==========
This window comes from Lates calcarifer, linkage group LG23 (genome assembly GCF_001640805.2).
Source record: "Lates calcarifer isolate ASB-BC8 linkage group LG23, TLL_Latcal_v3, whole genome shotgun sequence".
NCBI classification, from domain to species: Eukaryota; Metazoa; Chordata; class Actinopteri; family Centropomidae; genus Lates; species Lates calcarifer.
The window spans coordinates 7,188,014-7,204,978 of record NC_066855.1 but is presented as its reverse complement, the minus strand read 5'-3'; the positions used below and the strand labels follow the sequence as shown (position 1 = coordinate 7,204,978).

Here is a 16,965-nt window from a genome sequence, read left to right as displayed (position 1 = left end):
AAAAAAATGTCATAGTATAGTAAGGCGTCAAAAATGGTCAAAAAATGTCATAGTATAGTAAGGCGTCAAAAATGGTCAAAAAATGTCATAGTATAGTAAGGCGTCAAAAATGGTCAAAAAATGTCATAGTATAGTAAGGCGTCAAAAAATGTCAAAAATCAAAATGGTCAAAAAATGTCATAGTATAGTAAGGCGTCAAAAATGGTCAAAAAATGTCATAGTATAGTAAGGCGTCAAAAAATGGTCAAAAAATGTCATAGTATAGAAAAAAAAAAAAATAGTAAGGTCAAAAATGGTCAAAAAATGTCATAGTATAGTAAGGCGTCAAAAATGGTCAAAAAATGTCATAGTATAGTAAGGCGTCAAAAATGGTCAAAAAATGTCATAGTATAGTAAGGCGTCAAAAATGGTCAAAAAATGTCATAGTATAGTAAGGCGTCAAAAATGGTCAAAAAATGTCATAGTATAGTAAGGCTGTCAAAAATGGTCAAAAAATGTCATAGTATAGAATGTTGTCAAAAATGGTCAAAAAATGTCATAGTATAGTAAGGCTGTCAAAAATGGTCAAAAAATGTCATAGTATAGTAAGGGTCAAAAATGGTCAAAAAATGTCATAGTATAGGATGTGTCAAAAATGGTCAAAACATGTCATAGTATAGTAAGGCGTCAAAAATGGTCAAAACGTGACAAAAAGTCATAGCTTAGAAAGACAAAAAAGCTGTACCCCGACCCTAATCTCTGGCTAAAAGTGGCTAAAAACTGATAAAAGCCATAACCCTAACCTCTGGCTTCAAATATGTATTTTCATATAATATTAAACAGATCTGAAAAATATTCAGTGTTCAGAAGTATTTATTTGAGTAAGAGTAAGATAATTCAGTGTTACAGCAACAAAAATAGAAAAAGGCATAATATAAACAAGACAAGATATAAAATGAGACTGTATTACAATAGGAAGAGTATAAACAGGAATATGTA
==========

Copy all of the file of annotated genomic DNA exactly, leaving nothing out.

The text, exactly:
This window comes from Lates calcarifer, linkage group LG23 (genome assembly GCF_001640805.2).
Source record: "Lates calcarifer isolate ASB-BC8 linkage group LG23, TLL_Latcal_v3, whole genome shotgun sequence".
NCBI classification, from domain to species: Eukaryota; Metazoa; Chordata; class Actinopteri; family Centropomidae; genus Lates; species Lates calcarifer.
The window spans coordinates 7,188,014-7,204,978 of record NC_066855.1 but is presented as its reverse complement, the minus strand read 5'-3'; the positions used below and the strand labels follow the sequence as shown (position 1 = coordinate 7,204,978).

Here is a 16,965-nt window from a genome sequence, read left to right as displayed (position 1 = left end):
AAAAAAATGTCATAGTATAGTAAGGCGTCAAAAATGGTCAAAAAATGTCATAGTATAGTAAGGCGTCAAAAATGGTCAAAAAATGTCATAGTATAGTAAGGCGTCAAAAATGGTCAAAAAATGTCATAGTATAGTAAGGCGTCAAAAAATGTCAAAAATCAAAATGGTCAAAAAATGTCATAGTATAGTAAGGCGTCAAAAATGGTCAAAAAATGTCATAGTATAGTAAGGCGTCAAAAAATGGTCAAAAAATGTCATAGTATAGAAAAAAAAAAAAATAGTAAGGTCAAAAATGGTCAAAAAATGTCATAGTATAGTAAGGCGTCAAAAATGGTCAAAAAATGTCATAGTATAGTAAGGCGTCAAAAATGGTCAAAAAATGTCATAGTATAGTAAGGCGTCAAAAATGGTCAAAAAATGTCATAGTATAGTAAGGCGTCAAAAATGGTCAAAAAATGTCATAGTATAGTAAGGCTGTCAAAAATGGTCAAAAAATGTCATAGTATAGAATGTTGTCAAAAATGGTCAAAAAATGTCATAGTATAGTAAGGCTGTCAAAAATGGTCAAAAAATGTCATAGTATAGTAAGGGTCAAAAATGGTCAAAAAATGTCATAGTATAGGATGTGTCAAAAATGGTCAAAACATGTCATAGTATAGTAAGGCGTCAAAAATGGTCAAAACGTGACAAAAAGTCATAGCTTAGAAAGACAAAAAAGCTGTACCCCGACCCTAATCTCTGGCTAAAAGTGGCTAAAAACTGATAAAAGCCATAACCCTAACCTCTGGCTTCAAATATGTATTTTCATATAATATTAAACAGATCTGAAAAATATTCAGTGTTCAGAAGTATTTATTTGAGTAAGAGTAAGATAATTCAGTGTTACAGCAACAAAAATAGAAAAAGGCATAATATAAACAAGACAAGATATAAAATGAGACTGTATTACAATAGGAAGAGTATAAACAGGAATATGTA